The Gateway to Algorithmic and Automated Trading

The fragmentation factor

Published in Automated Trader Magazine Issue 31 Q4 2013

Many, though certainly not all, of the recent higher-profile trading glitches have occurred in the fragmented securities market rather than the more liquidity-centric derivatives venues. Jim Overdahl, representing the Futures Industry Association's Principal Traders Group, talks about why responding to the technological challenges can be different for the derivatives industry than for securities venues.

Jim Overdahl

Jim Overdahl

Describe the main difference between the situation for securities and for derivatives:

The main difference (for derivatives venues) is you don't have a linkage system like you have on the securities side within the National Market System in the United States.

On the derivatives side, liquidity tends to migrate to a single trading venue and stay there. For example, Eurodollar futures are traded almost exclusively at the Chicago Mercantile Exchange whereas if you have a product on the securities side, such as IBM stock or some type of ETF, it might be traded at multiple venues, perhaps as many as 50 venues, including exchanges and alternative trading systems, broker networks, dark pools.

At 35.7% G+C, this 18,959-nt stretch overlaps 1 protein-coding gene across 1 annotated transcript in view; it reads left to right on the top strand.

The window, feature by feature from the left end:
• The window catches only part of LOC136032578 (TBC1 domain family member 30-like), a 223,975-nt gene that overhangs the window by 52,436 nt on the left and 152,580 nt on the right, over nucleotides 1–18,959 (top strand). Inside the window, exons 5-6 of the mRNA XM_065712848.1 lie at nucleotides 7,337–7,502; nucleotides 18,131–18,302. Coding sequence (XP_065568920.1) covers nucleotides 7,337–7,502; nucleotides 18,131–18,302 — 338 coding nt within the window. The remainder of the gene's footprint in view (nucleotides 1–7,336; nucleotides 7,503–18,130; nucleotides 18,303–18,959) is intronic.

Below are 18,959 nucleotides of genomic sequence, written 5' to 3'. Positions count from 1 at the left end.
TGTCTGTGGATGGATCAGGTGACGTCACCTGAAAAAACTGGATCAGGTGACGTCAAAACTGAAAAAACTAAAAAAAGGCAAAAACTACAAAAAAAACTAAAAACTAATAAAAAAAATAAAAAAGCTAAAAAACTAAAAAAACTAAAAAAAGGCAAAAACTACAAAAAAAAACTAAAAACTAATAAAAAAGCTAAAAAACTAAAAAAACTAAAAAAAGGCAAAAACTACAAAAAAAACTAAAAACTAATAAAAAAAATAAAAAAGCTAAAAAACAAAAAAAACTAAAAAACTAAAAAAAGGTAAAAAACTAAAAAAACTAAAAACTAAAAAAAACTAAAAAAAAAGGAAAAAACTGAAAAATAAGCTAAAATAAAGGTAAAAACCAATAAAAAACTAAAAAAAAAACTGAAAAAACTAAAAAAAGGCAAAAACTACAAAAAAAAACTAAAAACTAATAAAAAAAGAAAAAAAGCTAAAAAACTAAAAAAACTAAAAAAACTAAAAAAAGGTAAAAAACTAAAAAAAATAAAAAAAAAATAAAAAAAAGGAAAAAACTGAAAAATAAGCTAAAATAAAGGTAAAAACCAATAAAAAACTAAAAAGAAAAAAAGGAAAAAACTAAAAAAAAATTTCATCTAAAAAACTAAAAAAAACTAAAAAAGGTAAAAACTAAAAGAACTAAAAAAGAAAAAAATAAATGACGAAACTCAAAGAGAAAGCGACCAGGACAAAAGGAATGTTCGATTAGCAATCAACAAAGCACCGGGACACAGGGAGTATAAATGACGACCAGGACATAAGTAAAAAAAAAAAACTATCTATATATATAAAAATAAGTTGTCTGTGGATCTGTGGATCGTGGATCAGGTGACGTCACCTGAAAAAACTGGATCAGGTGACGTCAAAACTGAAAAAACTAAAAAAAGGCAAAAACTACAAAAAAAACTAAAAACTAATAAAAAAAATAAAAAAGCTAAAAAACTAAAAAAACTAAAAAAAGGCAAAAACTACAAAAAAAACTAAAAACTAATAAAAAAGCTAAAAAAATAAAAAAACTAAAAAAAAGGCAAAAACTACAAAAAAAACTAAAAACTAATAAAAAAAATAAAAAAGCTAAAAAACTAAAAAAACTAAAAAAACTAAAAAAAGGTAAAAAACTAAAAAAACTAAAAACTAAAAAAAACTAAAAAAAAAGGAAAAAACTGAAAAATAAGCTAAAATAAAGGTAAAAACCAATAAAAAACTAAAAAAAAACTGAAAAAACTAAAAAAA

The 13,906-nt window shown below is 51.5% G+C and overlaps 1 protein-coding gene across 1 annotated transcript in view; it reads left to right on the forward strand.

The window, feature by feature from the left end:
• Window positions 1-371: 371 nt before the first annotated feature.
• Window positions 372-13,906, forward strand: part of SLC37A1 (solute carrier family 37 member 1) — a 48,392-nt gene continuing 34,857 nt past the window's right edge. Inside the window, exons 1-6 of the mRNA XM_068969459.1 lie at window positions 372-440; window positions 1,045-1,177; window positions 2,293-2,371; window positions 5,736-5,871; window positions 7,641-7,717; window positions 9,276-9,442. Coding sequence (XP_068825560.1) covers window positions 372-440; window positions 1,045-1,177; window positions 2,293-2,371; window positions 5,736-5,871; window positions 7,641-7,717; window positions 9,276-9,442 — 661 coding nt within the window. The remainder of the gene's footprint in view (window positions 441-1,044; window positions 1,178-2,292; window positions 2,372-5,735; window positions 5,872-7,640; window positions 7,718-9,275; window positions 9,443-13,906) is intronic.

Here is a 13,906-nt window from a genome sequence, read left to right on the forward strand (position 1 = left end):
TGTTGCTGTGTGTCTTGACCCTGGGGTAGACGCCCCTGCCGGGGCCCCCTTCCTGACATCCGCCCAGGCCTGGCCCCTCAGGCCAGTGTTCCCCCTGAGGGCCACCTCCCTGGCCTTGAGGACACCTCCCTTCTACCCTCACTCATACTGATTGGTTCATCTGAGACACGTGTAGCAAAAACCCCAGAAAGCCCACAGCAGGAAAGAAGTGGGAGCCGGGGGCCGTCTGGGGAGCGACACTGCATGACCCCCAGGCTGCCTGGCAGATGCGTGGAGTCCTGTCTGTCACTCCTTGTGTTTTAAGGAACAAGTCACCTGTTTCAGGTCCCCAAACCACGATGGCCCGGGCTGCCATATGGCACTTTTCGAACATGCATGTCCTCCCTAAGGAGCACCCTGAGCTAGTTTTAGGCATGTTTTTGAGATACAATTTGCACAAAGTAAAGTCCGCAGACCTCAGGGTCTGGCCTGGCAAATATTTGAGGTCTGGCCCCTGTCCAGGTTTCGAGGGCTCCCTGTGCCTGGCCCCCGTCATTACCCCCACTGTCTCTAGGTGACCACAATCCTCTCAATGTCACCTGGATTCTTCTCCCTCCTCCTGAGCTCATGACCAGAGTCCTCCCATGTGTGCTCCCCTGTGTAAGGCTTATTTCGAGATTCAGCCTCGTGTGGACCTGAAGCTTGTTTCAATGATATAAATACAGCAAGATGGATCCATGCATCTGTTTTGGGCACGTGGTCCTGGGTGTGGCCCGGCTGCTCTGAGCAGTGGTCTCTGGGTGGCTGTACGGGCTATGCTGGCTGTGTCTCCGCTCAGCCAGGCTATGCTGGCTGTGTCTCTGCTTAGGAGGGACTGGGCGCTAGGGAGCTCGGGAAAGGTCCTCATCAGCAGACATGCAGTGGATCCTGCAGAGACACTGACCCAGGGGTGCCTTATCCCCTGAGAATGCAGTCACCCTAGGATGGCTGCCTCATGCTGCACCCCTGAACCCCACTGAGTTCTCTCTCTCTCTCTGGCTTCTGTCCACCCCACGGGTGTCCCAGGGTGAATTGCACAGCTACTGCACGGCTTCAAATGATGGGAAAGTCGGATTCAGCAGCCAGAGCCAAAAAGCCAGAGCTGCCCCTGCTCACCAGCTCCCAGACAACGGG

On the securities side, the number of venues trading a single product adds to the complexity of trading.

In the derivatives world, related products are also linked. For example, the S&P 500 futures contract is going to be very closely tied to the stocks within the S&P 500 or to an S&P-linked ETF that's traded on a securities exchange, but by and large, on the futures side, you see trading volume and liquidity migrate to the single trading venue.

The main thing is that regulation has promoted a fragmented market structure on the securities side through deliberate policy choices to encourage competition between trading venues. I think, in some ways, if you looked at securities markets like options markets pre-NMS, they behaved very much the same way as derivatives trading venues behave today. And really what you're seeing is the network effect of concentrated trading, that is: a crowd attracts crowd.